However, being the victim of a hit-and-run accident is even worse. You may feel intensely violated, knowing that the person who hurt you and damaged your vehicle isn't even going to take responsibility for their behavior. And it's not uncommon to feel a desire to enact revenge on that individual, as well. If you are feeling that, know that it's a common response. In time, you will be able to forgive them; don't beat yourself up about it if you don't feel that way immediately! 


Instead, focus on the practical steps to take now that can help you tremendously in the future:

  • Contact the authorities. It's crucial to do this even if all parties are on site. A hit-and-run scenario, however, makes this step even more important. Wait at the scene for first responders to arrive; allow EMTs or paramedics to examine and treat you. 
  • Get checked out by your doctor or go to an urgent care clinic for evaluation if you weren't evaluated by medical personnel at the scene. This is essential, even if you don't feel like you have been hurt. Plenty of injuries can manifest later in the coming days or weeks. 
  • Gather as much evidence as you can. Take photos or video of the scene, the vehicle(s), any road or weather conditions that might have impacted the accident, and any visible injuries to you or others. Take down witnesses' contact information, too. Naturally, you'll want to find out if any bystanders saw identifying details of the person who hit you—details about their appearance, a description of the vehicle, license plate number, and even the direction they were headed.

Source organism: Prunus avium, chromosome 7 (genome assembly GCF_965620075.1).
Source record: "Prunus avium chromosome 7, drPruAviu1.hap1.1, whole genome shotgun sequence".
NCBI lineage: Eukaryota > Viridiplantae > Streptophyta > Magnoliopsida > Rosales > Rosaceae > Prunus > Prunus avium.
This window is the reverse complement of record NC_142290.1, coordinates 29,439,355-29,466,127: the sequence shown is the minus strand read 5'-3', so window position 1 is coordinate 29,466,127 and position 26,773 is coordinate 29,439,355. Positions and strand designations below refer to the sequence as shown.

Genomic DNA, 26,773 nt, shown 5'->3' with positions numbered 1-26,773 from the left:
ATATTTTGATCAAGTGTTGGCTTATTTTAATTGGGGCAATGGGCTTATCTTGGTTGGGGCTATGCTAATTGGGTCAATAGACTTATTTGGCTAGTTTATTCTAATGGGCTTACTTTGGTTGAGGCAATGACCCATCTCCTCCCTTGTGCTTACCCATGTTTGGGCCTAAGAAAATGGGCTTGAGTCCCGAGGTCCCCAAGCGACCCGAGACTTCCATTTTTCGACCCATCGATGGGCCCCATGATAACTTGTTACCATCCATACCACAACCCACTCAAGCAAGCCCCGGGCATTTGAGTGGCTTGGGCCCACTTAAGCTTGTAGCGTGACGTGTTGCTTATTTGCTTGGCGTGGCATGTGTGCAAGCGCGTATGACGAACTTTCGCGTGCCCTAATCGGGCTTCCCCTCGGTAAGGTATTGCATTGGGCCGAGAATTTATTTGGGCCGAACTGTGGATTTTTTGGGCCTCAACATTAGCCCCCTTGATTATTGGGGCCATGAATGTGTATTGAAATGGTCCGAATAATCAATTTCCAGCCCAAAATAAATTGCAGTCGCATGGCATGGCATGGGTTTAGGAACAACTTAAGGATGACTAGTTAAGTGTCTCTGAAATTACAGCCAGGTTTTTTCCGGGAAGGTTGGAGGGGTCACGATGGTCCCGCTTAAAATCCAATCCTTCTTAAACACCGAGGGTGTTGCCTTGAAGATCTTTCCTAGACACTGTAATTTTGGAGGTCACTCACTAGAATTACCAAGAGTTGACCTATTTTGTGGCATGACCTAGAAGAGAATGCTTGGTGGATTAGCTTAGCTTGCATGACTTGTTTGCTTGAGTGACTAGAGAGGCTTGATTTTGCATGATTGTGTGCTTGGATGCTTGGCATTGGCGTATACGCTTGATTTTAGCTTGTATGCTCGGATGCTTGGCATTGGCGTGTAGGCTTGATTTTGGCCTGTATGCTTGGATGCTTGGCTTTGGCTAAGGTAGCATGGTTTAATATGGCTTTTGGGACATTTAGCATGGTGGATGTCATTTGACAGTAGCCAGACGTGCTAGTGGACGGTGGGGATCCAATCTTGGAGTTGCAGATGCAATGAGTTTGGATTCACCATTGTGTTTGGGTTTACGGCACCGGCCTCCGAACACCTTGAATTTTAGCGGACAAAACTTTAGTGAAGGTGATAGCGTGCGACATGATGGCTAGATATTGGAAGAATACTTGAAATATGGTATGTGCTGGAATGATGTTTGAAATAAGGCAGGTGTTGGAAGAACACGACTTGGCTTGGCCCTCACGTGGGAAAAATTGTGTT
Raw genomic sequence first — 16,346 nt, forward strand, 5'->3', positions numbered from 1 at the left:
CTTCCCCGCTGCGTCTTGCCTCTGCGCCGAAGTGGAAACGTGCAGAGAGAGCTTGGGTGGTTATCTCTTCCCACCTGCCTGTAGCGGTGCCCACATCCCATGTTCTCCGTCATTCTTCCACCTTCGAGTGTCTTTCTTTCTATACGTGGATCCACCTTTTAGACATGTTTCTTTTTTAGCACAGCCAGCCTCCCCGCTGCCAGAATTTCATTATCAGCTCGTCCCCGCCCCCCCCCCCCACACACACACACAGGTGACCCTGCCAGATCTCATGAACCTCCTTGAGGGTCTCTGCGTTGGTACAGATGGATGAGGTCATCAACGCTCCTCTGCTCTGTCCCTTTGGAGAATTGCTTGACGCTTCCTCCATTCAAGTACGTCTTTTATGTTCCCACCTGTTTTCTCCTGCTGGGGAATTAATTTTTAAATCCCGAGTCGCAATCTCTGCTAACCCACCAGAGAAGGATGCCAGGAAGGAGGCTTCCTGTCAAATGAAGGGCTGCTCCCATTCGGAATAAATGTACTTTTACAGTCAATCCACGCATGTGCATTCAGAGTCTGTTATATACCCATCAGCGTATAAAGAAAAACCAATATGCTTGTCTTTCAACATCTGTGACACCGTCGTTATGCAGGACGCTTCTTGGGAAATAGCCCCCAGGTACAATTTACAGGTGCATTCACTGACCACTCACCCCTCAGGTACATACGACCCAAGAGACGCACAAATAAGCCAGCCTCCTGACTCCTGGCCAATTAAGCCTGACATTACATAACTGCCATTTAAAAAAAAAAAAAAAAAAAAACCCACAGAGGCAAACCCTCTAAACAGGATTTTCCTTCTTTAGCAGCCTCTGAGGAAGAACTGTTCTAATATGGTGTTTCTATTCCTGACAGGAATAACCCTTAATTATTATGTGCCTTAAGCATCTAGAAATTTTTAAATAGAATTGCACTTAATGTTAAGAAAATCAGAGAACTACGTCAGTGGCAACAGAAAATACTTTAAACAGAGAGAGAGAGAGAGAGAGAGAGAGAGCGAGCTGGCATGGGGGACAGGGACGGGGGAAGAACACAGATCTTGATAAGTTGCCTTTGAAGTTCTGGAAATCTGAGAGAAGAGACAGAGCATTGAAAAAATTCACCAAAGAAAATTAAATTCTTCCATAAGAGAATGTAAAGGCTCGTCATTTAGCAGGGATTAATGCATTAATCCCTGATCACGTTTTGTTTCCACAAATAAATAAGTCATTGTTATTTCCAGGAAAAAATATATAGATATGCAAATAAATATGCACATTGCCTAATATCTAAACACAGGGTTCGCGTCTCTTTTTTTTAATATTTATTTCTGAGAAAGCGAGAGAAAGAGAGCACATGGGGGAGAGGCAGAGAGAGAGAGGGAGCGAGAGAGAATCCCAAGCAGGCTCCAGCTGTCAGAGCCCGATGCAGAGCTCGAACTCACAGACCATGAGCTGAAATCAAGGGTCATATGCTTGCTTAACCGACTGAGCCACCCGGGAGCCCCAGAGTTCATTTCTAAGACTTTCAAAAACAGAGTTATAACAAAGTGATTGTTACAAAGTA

• Contact an attorney. Simply scheduling a consultation doesn't necessarily mean you must begin a lawsuit. At this point, you are just gathering information. Knowing what others have done in your situation and what options are available for you is helpful as you plan for your future. Reputable attorneys will offer a complimentary, no-obligation consultation.

Final Takeaways


Being the victim of a hit-and-run accident can lead to a lifetime of difficulty: emotional trauma, physical pain, and even lingering feelings of resentment, anger, or bitterness. One way to combat these negative possibilities is to seek legal help. You could be entitled to compensation, but even having your situation acknowledged as painful and debilitating will help you feel better.


To learn what options are available to you, make an appointment to consult with an experienced, knowledgeable, and compassionate attorney who specializes in working with hit-and-run accident victims, such as Attorney Inna Gorin.

WE ARE WITH YOU EVERY STEP OF THE WAY TO RECOVERY

If you have been injured in an accident, our experienced Los Angeles personal injury attorneys will protect your legal rights and help you recover compensation for your injuries. We are available 24/7 for your risk free initial consultation in Beverly Hills, Encino, Glendale, Hermosa Beach, Lancaster, Long Beach, Los Angeles, Marina Del Rey, Redondo Beach, Torrance, Santa Monica, San Fernando Valley, Valencia and Ventura County areas.